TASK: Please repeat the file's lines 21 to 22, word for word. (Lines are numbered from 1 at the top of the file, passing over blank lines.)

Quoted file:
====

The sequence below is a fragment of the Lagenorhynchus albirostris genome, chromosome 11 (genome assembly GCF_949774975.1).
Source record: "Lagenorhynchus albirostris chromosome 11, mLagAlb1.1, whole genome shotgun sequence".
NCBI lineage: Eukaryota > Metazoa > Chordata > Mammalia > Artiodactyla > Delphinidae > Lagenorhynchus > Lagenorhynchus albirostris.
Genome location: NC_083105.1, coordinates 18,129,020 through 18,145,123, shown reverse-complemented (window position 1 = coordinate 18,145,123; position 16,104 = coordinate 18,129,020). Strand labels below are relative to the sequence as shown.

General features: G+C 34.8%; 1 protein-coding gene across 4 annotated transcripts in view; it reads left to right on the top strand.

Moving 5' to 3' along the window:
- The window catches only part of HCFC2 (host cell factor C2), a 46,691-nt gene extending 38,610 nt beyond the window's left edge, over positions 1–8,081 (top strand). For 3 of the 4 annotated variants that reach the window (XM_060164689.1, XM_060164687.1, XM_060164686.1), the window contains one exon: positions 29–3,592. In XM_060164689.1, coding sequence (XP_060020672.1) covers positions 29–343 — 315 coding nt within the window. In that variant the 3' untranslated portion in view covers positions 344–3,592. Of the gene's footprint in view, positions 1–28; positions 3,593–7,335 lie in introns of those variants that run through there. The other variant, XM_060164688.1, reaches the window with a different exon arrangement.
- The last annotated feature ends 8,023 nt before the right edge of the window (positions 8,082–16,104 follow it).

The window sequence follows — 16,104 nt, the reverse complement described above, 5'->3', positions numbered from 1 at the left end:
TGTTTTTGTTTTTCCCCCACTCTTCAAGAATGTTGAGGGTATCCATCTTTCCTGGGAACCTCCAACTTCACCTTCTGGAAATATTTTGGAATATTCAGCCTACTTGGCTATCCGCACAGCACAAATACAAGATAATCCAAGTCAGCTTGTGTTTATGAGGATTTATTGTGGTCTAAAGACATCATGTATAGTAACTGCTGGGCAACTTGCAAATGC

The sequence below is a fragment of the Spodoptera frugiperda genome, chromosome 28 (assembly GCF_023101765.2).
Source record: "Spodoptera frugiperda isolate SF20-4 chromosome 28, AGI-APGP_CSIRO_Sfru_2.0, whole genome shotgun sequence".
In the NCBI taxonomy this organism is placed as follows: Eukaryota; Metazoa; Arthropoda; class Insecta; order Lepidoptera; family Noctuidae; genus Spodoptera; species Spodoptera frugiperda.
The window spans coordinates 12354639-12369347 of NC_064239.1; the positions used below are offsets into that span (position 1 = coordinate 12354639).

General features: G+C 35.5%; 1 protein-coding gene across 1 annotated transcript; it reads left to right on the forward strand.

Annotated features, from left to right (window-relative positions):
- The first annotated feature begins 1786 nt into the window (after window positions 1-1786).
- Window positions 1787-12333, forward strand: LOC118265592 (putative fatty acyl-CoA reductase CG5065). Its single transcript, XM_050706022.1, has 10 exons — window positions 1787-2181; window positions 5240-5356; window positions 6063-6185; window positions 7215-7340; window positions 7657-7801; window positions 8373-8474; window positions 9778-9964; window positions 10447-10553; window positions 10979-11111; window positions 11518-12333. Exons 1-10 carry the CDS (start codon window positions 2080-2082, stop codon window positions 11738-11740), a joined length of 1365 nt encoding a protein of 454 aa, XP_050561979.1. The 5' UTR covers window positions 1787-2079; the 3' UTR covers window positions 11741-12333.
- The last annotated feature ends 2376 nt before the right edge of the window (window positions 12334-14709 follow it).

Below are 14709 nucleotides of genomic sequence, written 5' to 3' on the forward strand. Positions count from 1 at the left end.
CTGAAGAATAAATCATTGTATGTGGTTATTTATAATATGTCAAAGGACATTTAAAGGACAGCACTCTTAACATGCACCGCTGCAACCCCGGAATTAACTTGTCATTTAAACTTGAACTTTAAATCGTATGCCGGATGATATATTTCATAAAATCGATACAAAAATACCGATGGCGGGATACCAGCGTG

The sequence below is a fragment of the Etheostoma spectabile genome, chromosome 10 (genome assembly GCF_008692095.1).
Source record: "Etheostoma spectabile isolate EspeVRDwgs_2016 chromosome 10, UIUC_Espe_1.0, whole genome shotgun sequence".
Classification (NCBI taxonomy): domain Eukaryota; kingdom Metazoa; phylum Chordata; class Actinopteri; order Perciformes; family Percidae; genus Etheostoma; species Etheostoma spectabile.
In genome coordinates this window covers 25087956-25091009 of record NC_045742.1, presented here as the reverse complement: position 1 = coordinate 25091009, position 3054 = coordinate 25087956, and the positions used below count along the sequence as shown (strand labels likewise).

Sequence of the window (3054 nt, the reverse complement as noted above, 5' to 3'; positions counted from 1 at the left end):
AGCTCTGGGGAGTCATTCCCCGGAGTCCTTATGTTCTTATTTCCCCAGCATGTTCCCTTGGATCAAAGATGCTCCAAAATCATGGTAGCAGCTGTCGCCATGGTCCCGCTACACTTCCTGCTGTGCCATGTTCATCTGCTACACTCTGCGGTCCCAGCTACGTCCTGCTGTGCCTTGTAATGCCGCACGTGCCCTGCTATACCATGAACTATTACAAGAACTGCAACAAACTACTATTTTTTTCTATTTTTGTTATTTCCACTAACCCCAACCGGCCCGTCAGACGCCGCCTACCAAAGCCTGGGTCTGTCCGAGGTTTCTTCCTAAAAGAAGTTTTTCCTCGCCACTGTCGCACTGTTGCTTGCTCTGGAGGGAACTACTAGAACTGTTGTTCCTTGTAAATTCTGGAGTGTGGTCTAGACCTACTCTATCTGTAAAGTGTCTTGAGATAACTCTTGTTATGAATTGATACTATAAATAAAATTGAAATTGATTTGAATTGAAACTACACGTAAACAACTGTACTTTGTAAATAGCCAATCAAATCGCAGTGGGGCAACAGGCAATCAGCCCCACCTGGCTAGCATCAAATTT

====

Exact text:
CTGAAGAATAAATCATTGTATGTGGTTATTTATAATATGTCAAAGGACATTTAAAGGACAGCACTCTTAACATGCACCGCTGCAACCCCGGAATTAACTTGTCATTTAAACTTGAACTTTAAATCGTATGCCGGATGATATATTTCATAAAATCGATACAAAAATACCGATGGCGGGATACCAGCGTG

The sequence below is a fragment of the Etheostoma spectabile genome, chromosome 10 (genome assembly GCF_008692095.1).